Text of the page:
A 2017 annual report highlighting efforts aimed at Lake Superior restoration and protection is now accessible at www.binational.net. The document provides information about both accomplishments and challenges, including restoration actions, environmental monitoring and outreach.
The annual report is based on the Lake Superior Lakewide Action and Management Plan, or “LAMP”, which was released in 2016.
Federal, state and provincial agencies around Lake Superior contribute to Lake Superior restoration and protection efforts through the binational “Lake Superior Partnership.” Environment and Climate Change Canada, the Ontario Ministry of the Environment and Climate Change and the Ontario Ministry of Natural Resources and Forestry contribute to Canadian efforts.
The report lists several accomplishments, including the following:
- an 83% reduction in mercury and an 88% reduction in dioxin emissions and discharges in the Lake Superior watershed compared to 1990 levels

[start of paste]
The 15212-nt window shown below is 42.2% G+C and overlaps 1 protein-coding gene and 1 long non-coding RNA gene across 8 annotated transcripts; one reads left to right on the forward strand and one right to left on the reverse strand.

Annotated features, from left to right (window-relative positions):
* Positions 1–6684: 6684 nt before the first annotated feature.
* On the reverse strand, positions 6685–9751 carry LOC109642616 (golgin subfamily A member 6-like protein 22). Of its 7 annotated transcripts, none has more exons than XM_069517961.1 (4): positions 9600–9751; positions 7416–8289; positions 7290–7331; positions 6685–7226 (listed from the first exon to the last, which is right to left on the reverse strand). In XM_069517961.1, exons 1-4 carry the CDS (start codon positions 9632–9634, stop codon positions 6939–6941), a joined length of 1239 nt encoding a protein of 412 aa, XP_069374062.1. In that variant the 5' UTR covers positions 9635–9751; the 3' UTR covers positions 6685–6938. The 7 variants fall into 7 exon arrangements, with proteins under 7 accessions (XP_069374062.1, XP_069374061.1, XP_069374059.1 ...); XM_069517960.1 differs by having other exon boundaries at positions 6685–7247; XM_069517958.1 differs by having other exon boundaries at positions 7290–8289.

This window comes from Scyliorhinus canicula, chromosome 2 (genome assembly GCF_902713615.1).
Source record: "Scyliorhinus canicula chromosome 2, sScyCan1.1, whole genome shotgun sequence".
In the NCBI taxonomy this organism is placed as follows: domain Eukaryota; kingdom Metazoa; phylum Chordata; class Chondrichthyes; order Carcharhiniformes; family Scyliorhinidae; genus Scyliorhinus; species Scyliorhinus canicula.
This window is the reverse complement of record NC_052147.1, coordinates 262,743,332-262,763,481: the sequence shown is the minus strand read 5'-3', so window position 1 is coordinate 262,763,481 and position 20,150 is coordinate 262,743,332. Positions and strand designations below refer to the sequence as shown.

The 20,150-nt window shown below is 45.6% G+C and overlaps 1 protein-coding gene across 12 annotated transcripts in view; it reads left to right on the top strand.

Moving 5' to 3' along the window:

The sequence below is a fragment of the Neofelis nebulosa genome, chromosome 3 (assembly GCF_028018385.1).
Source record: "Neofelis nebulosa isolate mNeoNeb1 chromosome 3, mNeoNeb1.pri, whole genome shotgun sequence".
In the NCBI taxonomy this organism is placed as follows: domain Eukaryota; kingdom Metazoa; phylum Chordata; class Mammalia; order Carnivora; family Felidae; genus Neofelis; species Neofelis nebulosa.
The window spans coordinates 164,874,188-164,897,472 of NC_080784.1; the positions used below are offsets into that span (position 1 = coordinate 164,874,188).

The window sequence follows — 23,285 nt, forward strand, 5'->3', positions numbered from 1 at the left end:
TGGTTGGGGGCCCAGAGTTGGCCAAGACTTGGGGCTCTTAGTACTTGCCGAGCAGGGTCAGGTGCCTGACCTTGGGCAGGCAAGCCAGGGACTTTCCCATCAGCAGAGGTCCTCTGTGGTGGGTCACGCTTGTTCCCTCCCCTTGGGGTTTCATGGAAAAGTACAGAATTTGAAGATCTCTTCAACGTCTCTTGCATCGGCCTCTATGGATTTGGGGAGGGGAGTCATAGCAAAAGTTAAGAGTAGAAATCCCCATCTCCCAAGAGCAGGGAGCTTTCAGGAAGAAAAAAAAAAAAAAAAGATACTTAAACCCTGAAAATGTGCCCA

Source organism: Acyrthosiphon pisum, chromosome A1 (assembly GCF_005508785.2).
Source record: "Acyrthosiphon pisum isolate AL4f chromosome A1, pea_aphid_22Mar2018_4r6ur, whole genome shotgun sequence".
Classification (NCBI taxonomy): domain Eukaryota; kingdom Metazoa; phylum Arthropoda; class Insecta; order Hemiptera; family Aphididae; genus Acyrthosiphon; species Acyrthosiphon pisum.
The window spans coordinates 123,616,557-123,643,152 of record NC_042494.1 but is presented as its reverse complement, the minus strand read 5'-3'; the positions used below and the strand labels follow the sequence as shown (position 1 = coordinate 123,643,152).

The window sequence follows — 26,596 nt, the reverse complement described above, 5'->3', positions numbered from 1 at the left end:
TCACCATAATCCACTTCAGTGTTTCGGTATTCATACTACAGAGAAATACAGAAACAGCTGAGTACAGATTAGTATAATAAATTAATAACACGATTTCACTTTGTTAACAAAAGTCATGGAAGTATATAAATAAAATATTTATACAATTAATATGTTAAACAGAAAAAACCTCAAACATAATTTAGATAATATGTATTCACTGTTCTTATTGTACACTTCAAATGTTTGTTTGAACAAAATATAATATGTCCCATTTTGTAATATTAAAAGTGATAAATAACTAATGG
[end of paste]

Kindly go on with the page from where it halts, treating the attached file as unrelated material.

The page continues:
- in Ontario, Lake Superior wetlands, shorelines, and beaches of the Pays Plat First Nation are being protected and enhanced, and cultural connections to Lake Superior improved. An ecological inventory has also been completed and water samples collected to establish a baseline for long-term monitoring.
- 646 acres/261 hectares, have been aquired in the area of Wisconsin’s Bark Bay Slough State Natural Area on Superior’s shorline. This includes coastal wetlands and helps to maintain water quality, habitat and recreational access
- Michigan Department of Natural Resources and the Keweenaw Land Trust are working to preserve nearly 1,300 acres/526 hectares and 3.5 mi./6 km. of Pilgrim River corridor near Houghton for public recreational use. The property will be managed as a working forest through a $550,000 U.S. Forest Service grant
- In Minnesota, Lake and Cook Counties have integrated Lake Superior Action and Management Plan goals into an ecologically-based watershed management plan.
The 4 page report states that, “Although the Lake Superior ecosystem is in good condition, there are serious threats including: aquatic invasive species, climate change, reduced habitat connectivity between the open lake and tributaries, chemical contaminants, substances of emerging concern, and habitat destruction.”
View the full annual report for Lake Superior on binational.net.Annual reports for all the other Great Lakes are also available: